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patterns of ink

How fruitless to be ever thinking yet never embrace a thought... to have the power to believe and believe it's all for naught. I, too, have reckoned time and truth (content to wonder if not think) in metaphors and meaning and endless patterns of ink. Perhaps a few may find their way to the world where others live, sharing not just thoughts I've gathered but those I wish to give. Tom Kapanka

Sunday, May 25, 2008

Memorial Day Eve: They Also Serve...

I know war is an ugly thing that should never be glamorized, but on Memorial Day Weekend I think it's fitting that many networks air classic war movies as reminders of the causes and casualties of human conflict and the ultimate cost of defending freedom in a broken world.

This afternoon, my wife and I watched The Pianist (not a typical War movie but a powerful reminder that art can sometimes triumph over destruction). There's another Memorial Day movie I've been drawn into several times since 1998 though it is one of the most gut-wrenching films I've ever seen: Saving Private Ryan.

In the opening scenes of that movie, there is a brief reference to the five Sullivan brothers, from Waterloo, Iowa (my family's hometown for 18 years). One of the first war movies I watched as a kid was called The Fighting Sullivans.
.
It was a Sunday. Dad called us upstairs to watch "Bill Kennedy's Showtime." That day's movie reminded Dad of him and his brothers, and he wanted his sons to know what it meant to "stick together." If you're unfamiliar with the story, just after the Japanese bombed Pearl Harbor, the five Sullivan brothers enlist in the Navy and insist on serving on the same ship, the USS Juneau. Ten months later, the ship is sunk and all five brothers are killed. (Siblings can no longer be on the same ship or in the same platoon, but this tragedy was the seed for the storyline of Saving Private Ryan.)

After watching the movie that day, my brothers and I went down to the toy box and dug out our authentic white sailor hats my dad gave each of us from his time in the Navy Reserves (during the Korean War). Because it was Sunday, Dad would not let us play with any toy guns, but that day he let us wear the hats.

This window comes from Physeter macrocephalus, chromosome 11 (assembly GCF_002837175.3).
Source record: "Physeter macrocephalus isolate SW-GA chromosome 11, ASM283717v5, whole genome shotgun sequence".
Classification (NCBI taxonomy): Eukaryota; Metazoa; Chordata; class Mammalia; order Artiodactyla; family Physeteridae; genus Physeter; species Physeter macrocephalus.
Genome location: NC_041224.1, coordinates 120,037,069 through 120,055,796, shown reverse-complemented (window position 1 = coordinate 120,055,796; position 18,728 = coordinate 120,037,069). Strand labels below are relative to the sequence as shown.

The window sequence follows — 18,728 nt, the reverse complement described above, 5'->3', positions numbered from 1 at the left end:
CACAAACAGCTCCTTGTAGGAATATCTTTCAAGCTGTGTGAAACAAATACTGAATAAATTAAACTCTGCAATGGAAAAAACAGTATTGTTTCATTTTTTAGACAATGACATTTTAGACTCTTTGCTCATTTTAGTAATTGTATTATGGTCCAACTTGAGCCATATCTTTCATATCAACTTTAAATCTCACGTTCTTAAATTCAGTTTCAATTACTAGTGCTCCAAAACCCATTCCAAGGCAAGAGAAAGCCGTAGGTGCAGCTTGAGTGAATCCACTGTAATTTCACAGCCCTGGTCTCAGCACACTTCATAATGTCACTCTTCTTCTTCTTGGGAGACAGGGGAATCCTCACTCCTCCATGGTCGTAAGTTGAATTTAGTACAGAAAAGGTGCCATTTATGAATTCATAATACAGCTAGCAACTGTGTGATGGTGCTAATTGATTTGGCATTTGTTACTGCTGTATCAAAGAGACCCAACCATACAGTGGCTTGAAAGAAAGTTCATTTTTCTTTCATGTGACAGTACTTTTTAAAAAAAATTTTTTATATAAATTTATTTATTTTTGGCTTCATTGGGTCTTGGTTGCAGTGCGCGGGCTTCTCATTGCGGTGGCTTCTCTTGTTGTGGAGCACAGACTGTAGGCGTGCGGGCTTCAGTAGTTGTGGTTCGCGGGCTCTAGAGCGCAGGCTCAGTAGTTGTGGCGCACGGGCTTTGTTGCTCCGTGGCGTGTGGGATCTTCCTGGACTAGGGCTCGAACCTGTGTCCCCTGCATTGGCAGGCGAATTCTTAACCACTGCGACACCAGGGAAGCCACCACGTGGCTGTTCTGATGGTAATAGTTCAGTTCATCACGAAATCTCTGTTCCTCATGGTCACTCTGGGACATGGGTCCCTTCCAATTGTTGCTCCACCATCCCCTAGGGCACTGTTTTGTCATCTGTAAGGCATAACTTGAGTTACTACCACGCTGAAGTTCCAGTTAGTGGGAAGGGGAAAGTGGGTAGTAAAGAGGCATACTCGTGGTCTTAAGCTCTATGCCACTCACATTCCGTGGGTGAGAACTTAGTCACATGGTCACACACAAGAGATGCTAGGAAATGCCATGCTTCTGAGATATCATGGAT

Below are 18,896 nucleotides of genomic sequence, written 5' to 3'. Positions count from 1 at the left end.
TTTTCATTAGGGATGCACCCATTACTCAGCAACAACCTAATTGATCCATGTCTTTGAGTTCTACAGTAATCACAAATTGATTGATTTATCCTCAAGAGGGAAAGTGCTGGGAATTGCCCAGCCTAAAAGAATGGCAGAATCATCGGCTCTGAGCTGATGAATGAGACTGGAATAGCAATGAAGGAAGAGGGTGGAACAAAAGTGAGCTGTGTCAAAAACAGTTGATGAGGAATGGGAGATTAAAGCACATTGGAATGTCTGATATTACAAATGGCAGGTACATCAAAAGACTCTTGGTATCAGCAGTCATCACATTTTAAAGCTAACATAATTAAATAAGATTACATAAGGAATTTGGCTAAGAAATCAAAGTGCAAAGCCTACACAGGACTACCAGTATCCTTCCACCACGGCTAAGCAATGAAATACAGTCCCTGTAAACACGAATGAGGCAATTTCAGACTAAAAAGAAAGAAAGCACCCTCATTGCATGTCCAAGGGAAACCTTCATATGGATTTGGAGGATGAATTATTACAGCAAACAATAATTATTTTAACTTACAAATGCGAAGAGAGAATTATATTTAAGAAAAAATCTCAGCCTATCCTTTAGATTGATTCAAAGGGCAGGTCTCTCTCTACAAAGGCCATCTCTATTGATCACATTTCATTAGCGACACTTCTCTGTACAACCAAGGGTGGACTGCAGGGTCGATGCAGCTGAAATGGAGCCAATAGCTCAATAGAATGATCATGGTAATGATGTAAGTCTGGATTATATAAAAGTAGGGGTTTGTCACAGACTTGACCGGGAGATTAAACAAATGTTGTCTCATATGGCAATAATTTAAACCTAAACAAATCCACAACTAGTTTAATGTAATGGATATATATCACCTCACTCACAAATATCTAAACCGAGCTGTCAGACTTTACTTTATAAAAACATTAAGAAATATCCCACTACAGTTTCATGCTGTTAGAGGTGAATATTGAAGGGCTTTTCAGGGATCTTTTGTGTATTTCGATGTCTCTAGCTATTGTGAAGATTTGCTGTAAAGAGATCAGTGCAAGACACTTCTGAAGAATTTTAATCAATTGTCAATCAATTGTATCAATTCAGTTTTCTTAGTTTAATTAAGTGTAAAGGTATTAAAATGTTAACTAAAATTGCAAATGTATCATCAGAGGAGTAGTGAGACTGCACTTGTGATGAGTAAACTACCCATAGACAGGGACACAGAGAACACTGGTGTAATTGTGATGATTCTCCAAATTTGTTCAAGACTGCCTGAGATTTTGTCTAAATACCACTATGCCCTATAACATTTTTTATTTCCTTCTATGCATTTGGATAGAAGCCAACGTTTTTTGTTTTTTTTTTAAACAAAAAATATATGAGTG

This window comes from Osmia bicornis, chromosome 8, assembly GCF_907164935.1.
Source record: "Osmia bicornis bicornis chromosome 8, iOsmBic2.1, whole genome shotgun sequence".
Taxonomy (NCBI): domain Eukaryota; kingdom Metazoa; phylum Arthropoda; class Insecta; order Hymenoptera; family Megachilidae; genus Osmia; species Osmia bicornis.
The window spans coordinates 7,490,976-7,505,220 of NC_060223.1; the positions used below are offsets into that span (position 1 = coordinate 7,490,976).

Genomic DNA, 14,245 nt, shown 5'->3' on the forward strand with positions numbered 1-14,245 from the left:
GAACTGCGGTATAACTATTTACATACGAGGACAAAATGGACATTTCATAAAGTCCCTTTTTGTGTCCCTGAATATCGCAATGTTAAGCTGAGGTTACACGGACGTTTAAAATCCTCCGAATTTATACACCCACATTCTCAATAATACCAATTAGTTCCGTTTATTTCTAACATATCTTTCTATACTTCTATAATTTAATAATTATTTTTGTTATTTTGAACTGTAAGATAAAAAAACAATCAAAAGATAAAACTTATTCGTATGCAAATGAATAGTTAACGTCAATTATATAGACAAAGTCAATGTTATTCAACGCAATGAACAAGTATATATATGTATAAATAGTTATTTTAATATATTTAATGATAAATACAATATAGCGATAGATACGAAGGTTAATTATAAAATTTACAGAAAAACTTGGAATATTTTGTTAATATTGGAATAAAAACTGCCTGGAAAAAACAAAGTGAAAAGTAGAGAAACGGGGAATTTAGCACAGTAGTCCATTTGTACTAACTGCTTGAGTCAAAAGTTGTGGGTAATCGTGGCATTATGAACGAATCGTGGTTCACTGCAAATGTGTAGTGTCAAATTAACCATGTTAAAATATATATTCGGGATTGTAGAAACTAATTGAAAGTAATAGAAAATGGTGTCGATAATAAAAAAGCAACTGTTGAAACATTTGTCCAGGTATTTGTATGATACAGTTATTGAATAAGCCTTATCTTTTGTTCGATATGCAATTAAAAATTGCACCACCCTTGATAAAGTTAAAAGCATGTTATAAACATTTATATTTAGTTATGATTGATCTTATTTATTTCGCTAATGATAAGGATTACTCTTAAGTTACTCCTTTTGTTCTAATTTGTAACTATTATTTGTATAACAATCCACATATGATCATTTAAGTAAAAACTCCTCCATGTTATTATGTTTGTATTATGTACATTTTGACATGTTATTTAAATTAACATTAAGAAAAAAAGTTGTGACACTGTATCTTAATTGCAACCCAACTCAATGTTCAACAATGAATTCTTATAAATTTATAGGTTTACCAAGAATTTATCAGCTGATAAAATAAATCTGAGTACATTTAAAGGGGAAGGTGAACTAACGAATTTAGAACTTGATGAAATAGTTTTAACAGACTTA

A few weeks ago, I brought home a box of "my things" from Mom's attic, in it was that 55-year-old sailor hat with my name scrawled on it with a blue crayon.

Dad never really talked about his Navy weekends. Like most reservist of that time, he was never called into active duty. He did learn a lot of knots that came in handy and wore his Navy crew-cut for the rest of his life. Beyond that, he formed our views about war, that it was an ugly-but-sometimes necessary thing... and that out of respect for men and reverence for God, his boys would never "play it" on Sunday.
He taught us something else... how to stick together as brothers.
In that respect, John Milton was right:

"They also serve who only stand and wait."

(Kathy, if you're reading this, "brothers" includes you. =)

12 Comments:

Blogger Nancy said...

We have commented before about our dad's and their similarity. Memorial Day is an appropriate day to discuss both of them and honor their memory. My dad was a WWII Navy vet and all of your thoughts hit home, especially...
"he formed our views about war, that it was an ugly-but-sometimes necessary thing..." My American pride has deep roots.

The following also holds true for my family, except substitute the word brothers for sisters...
"He taught us something else... how to stick together as brothers." I also taught my kids this... substituting the word brothers with family and I tried to teach my kindergarten kids this too. "Sticking together"... that is a blessing indeed!

I love your PS to your sister!

26/5/08 7:03 PM  
Blogger Lone Grey Squirrel said...

This is a great post and had my thoughts stirring. I too noticed that sly wink to your sister which is so considerate and loving. I am wondering now which war movie is most meaningful to me. I 'll have to think about it.

26/5/08 9:14 PM  
Blogger patterns of ink said...

Nancy,
I do remember our fathers were both Navy, and it seems to me your father also had a crew cut.
There were so many times that Dad would stress how brothers look out for each other. I remember one time we all got equally punished for breaking something in the garage. Only one of us broke it, but we all got spanked good and had to sit in silence for an hour. It was a good bonding experience. =)

LGS,
Yes, I always try to include my big sister who always looked out for me. Dad's family had his sister, Betty, and then four boys. We had our first-born sister Kathy and then four boys so our family stories sometimes took the same twists.

26/5/08 11:37 PM  
Blogger Josie said...

The world would have been a very different place now if the American fellows had not gone into Europe and the South Pacific and saved everyone's bacon. Sometimes I wonder if the rest of the world realizes just how much they owe the Americans for that.